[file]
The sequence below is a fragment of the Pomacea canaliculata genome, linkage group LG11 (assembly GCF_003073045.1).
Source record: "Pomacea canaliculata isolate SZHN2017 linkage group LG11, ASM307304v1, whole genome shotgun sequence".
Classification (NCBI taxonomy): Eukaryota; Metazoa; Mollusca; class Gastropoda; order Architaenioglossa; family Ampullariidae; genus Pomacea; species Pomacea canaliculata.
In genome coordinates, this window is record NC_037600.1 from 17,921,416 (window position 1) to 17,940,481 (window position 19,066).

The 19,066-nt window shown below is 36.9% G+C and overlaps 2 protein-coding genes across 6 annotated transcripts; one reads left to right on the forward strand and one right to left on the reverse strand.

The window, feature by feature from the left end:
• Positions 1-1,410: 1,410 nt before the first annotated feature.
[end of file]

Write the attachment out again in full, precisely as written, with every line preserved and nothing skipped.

The sequence below is a fragment of the Pomacea canaliculata genome, linkage group LG11 (assembly GCF_003073045.1).
Source record: "Pomacea canaliculata isolate SZHN2017 linkage group LG11, ASM307304v1, whole genome shotgun sequence".
Classification (NCBI taxonomy): Eukaryota; Metazoa; Mollusca; class Gastropoda; order Architaenioglossa; family Ampullariidae; genus Pomacea; species Pomacea canaliculata.
In genome coordinates, this window is record NC_037600.1 from 17,921,416 (window position 1) to 17,940,481 (window position 19,066).

The 19,066-nt window shown below is 36.9% G+C and overlaps 2 protein-coding genes across 6 annotated transcripts; one reads left to right on the forward strand and one right to left on the reverse strand.

The window, feature by feature from the left end:
• Positions 1-1,410: 1,410 nt before the first annotated feature.